Increased productivity—A cell for tough welds

2014-03-25 - An integrated welding cell helped major agricultural machinery manufacturer Shelbourne Reynolds cut production times by 66 percent.
An ABB robotic welding cell is enabling agricultural machinery manufacturer Shelbourne Reynolds to dramatically reduce production times for its range of articulated hedge cutting tractor attachments. Handling the several hundred welds for the production of the attachments, the cell has so far cut welding process times by a whopping 66 percent at the company’s factory in Suffolk, UK.

The installation features a specially adapted version of ABB’s FlexArc cell, which brings together a robot, positioner and the welding equipment needed for the process into one integrated package.

Installed as the latest step in a drive to automate Shelbourne Reynolds’ factory, the cell is used to handle the company’s more difficult and time-consuming welding tasks. As well as the hedge cutting attachment, the cell is also used to produce other equipment such as a grain stripper and subassemblies for combine harvester headers, both of which involve complex welds.

“The decision on which tasks to automate with the robot was based on the amount of time they took compared with our existing process and the potential savings that could be achieved,” says Michael Scarfe, Manufacturing Manager, Shelbourne Reynolds. “For this reason, we introduced a cut-off point whereby anything that previously took an hour or more to weld was allocated to the robot cell.”

The customized ABB FlexArc cell at Shelbourne Reynolds features a robot,positioner and welding equipment


The result has been a huge reduction in welding times, with products now being welded in one-third of the time previously required. And complex welds, such as those involving welding around pipes and tubes, are performed to a much higher aesthetic standard than before.

ABB helped to play a key role in optimising the cell’s performance from the outset. Using ABB’s RobotStudio software, a simulated version of the cell was created which enabled programming and testing to be performed in an offine environment. This reduced much of the set-up time when the actual cell was assembled on site, allowing Shelbourne to commence welding operations within just three days of the installation.

Another key benefit has been the freeing-up of the manual welders who previously made the products now being produced by the cell. Compared with the previous team of six needed to handle the welding process, the robotic cell now only needs one team member to supervise one of two production shifts.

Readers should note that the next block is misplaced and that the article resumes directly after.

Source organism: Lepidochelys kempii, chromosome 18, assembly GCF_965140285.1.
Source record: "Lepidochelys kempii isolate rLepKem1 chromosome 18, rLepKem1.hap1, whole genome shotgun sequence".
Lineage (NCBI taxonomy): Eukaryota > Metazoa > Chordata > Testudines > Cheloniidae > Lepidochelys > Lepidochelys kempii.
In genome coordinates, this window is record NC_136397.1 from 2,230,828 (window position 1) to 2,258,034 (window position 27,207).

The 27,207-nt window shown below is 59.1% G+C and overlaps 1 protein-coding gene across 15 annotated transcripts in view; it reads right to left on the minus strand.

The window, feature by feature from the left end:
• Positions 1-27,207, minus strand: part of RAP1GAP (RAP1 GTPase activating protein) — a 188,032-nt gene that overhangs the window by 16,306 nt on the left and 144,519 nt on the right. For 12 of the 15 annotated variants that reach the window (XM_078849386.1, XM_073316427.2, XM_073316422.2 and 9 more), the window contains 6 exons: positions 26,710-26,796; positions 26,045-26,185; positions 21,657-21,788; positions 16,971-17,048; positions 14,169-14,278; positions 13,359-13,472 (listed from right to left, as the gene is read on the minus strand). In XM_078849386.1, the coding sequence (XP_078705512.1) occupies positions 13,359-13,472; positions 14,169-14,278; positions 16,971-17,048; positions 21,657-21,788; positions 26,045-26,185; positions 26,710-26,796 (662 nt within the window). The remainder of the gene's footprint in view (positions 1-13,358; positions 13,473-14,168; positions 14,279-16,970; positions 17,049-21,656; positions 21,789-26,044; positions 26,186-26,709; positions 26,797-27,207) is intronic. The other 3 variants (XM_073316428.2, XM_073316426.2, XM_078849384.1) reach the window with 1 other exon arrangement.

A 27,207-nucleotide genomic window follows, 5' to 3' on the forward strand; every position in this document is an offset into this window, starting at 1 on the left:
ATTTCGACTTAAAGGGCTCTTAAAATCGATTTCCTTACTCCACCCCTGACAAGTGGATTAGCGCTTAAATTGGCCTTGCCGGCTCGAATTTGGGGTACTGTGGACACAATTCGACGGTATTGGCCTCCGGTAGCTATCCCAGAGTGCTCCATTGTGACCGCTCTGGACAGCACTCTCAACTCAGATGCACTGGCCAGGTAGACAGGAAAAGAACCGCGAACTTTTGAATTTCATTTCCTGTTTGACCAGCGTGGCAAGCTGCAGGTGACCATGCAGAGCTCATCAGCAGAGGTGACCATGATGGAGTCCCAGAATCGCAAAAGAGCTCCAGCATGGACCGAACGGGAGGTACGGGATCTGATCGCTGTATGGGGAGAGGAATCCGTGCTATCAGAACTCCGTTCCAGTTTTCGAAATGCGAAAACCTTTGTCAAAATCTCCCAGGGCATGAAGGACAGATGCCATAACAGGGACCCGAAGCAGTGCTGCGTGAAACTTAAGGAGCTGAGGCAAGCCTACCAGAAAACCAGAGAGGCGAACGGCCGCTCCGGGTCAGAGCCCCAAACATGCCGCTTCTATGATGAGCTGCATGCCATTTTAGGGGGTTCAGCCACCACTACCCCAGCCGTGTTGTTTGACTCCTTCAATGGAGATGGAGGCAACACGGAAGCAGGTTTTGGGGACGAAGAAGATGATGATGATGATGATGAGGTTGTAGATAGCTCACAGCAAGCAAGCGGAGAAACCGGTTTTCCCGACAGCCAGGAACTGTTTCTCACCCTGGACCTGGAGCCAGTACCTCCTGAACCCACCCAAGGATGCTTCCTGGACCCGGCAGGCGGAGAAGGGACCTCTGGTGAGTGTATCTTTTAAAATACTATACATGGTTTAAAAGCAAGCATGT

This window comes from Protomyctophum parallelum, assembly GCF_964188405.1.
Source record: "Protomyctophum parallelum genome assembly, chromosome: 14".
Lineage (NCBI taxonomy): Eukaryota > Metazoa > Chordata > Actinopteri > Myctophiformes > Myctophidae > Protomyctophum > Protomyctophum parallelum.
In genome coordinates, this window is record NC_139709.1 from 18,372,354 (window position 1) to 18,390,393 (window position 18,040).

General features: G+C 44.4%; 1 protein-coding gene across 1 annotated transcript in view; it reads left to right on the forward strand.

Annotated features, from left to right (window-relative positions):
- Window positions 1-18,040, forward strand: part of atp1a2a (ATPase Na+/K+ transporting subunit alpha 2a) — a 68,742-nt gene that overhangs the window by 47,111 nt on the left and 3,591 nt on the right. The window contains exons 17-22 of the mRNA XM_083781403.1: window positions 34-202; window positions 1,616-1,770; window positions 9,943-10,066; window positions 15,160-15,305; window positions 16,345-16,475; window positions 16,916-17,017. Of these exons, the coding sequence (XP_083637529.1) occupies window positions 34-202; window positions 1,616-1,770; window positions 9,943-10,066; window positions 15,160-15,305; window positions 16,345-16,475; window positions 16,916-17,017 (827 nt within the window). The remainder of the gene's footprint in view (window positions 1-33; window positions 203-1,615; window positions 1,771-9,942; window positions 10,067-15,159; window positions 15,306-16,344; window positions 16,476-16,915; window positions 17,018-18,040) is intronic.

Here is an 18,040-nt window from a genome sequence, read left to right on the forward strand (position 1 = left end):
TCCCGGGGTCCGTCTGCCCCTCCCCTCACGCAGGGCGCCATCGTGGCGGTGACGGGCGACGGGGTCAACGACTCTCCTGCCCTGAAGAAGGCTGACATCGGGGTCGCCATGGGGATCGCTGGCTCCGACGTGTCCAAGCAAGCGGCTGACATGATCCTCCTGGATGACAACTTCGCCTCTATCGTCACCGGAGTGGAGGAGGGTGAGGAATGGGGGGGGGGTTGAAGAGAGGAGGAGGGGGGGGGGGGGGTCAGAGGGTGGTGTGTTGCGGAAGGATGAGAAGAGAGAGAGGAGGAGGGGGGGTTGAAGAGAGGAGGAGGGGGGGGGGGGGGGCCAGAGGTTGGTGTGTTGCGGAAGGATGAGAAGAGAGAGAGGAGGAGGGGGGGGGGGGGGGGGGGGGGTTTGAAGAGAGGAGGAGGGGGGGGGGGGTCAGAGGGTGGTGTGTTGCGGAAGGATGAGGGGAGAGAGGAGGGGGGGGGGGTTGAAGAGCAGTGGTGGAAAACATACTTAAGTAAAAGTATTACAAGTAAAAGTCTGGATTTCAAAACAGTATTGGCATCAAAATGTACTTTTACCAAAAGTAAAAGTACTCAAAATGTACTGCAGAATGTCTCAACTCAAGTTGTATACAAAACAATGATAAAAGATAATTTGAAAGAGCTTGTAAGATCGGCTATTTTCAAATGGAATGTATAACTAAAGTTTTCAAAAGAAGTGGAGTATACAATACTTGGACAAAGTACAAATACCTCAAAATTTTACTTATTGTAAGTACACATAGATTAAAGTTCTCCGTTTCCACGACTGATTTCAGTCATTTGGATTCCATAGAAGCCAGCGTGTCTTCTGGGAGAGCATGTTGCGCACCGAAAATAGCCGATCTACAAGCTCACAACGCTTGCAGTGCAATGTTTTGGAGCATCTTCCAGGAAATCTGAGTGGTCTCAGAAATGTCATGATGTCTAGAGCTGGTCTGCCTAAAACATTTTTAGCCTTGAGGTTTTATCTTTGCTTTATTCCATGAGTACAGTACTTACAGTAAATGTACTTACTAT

“It would be true to say that some of the team were understandably apprehensive when we first introduced the idea of a robotic welding cell,” says Scarfe.“However, the idea was always to use it to complement, not replace, our manual operations. Finding skilled staff is very hard, particularly when it comes to processes such as welding and plating. We are therefore very keen to hang onto the people we’ve got and to find ways to utilize their expertise in the manufacture of other products.”
Proof of this is demonstrated by the fact that no one has been made redundant since the cell was introduced. Instead, workers have been redeployed to add value to other production processes,including fast turnaround tasks and those which are too large for the cell to handle.

Helping Shelbourne Reynolds to get the most from the cell, ABB provided in house training for two of the company’s manual welding team, including guidance on operating and programming the robot.

“As robotic automation projects can often be quite involved, it’s good to work with a supplier that can help at every stage,”says Scarfe. “I have worked with various robot suppliers in the past but have rarely received the same degree of openness and assistance that I got from ABB in this recent project.”

The installation is also supported by an ABB remote service technology. This technology sends data on the robot’s performance remotely to ABB via GPRS technology. The information can then be stored and used for reference,and alarms can be directly monitored. Negative trends can also be spotted before problems even occur.

In the event of a problem, an SMS message is automatically sent to an on call service engineer, who can immediately access a detailed data and error log and quickly identify the exact fault.

“Our long-term aim is to introduce another cell to help us further expand our production capabilities,” says Scarfe. “For now though, we want to find as many ways to use our existing cell as possible. We’ve already got five products on it and want to keep adding more until it is fully utilized 24/7. The FlexArc cell is ideal for short batch manufacture with quick fixture changes, making it an ideal match with our just-in-time manufacturing and reduced inventory philosophies.”


Shelbourne Reynolds

In 1972, after Keith Shelbourne bought Reynolds Engineering Ltd, Shelbourne Reynolds Engineering was born. At its more than 8300 square-meter facility, Shelbourne Reynolds currently employs 120 workers, and uses CNC machines, laser steel cutters and, of course, welding equipment to produce its offerings, half of which are being exported to 50 countries worldwide.

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